Memphis, TN (PRWEB) September 14, 2011
The 20th Annual Freedom Awards slate of honorees has added actor Hill Harper and Grammy nominee Kirk Whalum for the acclaimed ceremony at the Cannon Center in Memphis, TN on November 12, 2011. Actress Wendy Raquel Robinson who stars in the television comedy The Game and has appeared in several movies will serve as host for the ceremony.
Hill Harper will receive the Legacy Award for Education, joining Education Pioneer honoree Marva Collins. Harper is an alumnus of Harvard Law School and is best known for his portrayal of Dr. Sheldon Hawkes on the CBS drama television series CSI: NY. His Freedom Award recognizes his non profit foundation Manifest Your Destiny Foundation. The non-profit youth organization was established by Harper for a commitment to work in service of youth – to pass along the lessons he learned and to provide a foundation for young men and women to use as a launching pad to success. His fourth book, The Wealth Cure: Putting Money in its Place, was published in 2011.
Marva Collins is honored for creating the Westside Preparatory School, Chicago, in 1975 with $5,000 of her teachers’ pension fund. Her school took in students who were labeled as borderline learning disabled and problematic. She is thought of as the blueprint for establishing the charter school model.
Kirk Whalum will receive the Legacy Award for the Arts, joining Arts Pioneer honoree Cicely Tyson. Whalum’s musical accomplishments have brought him a total of seven Grammy nominations. In 2010, he was named president and CEO of the Memphis-based Soulsville Foundation, which currently funds and operates three subsidiary organizations: Stax Museum of American Soul Music; the Stax Music Academy, and The Soulsville Charter School
Other Freedom Award honorees include:
Dr. Bill Frist, Humanitarian Pioneer Award, for his work with African hospitals and schools with the group Samaritan’s Purse. As a former US Senator from Tennessee, he made annual visits to Africa for medical assistance, counsel and was instrumental in getting the U.S. to define the actions in Darfur as genocide. He is the Chair of Hope Through Healing Hands, a non-profit that works for child survival/maternal health, clean water, extreme poverty, and global disease such as HIV/AIDS, tuberculosis, and Malaria. He serves on the Clinton Bush Haiti Fund, First Lady Michelle Obama's Partnership for a Healthier America and the Let's Move Campaign, Kaiser Family Foundation, Millennium Challenge Corporation and Africare. Frist is recipient of the 2010 Refugees International Humanitarian Award.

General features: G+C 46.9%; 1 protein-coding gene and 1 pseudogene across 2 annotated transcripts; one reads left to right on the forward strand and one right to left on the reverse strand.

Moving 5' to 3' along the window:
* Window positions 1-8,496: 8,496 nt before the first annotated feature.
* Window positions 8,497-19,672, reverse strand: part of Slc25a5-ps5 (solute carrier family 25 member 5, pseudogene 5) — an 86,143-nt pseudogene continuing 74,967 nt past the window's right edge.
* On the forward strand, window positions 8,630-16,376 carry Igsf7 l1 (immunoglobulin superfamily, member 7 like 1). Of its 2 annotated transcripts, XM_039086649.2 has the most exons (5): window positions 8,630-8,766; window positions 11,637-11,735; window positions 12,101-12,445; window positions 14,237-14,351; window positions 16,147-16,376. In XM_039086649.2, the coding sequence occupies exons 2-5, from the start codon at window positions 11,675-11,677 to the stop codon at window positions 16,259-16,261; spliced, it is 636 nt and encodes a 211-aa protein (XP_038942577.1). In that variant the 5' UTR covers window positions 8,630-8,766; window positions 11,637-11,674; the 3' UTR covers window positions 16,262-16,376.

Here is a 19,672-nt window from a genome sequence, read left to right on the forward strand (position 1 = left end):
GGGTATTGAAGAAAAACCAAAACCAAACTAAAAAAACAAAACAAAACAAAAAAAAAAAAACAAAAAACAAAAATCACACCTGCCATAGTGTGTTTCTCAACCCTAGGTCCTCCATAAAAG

Bill Russell, Sports Community Pioneer Award, for his participation in the Civil Rights Movement. He is a recipient of the NBA’s first Civil Rights Award and was the first African American to coach a major sport at the professional level in the US. Member of the NBA Hall of Fame, he fought racism off and on the courts. Russell holds the record for the most championships won by an athlete in a North American sports league. Russell was awarded the Presidential Medal of Freedom by Barack Obama in 2011.
Alonzo Mourning, Sports Community Legacy Award, for his charities which aid in the development of children and families living in at risk situations. He is the founder of the Overtown Youth Center in Miami, Florida for the enrichment of children. Former NBA standout launched Zo’s Fund for Life to raise funds for glomerulosclerosis, which he was diagnosed with during his NBA career. Co-founder of Athletes for Hope, a charitable organization, which helps professional athletes get involved in charitable causes and inspires millions of non-athletes to volunteer and support the community.
Danny Glover, Pioneer Award, for his support of various humanitarian and civil rights causes including the United Farm Workers. In the 1960s, as a student at San Francisco State University, Glover was a member of the Black Students Union which, along with the American Federation of Teachers, collaborated in a five-month student-led strike to establish a Department of Black Studies. The strike was the longest student walkout in U.S. history. It helped create the first Department of Black Studies and the first School of Ethnic Studies in the U.S.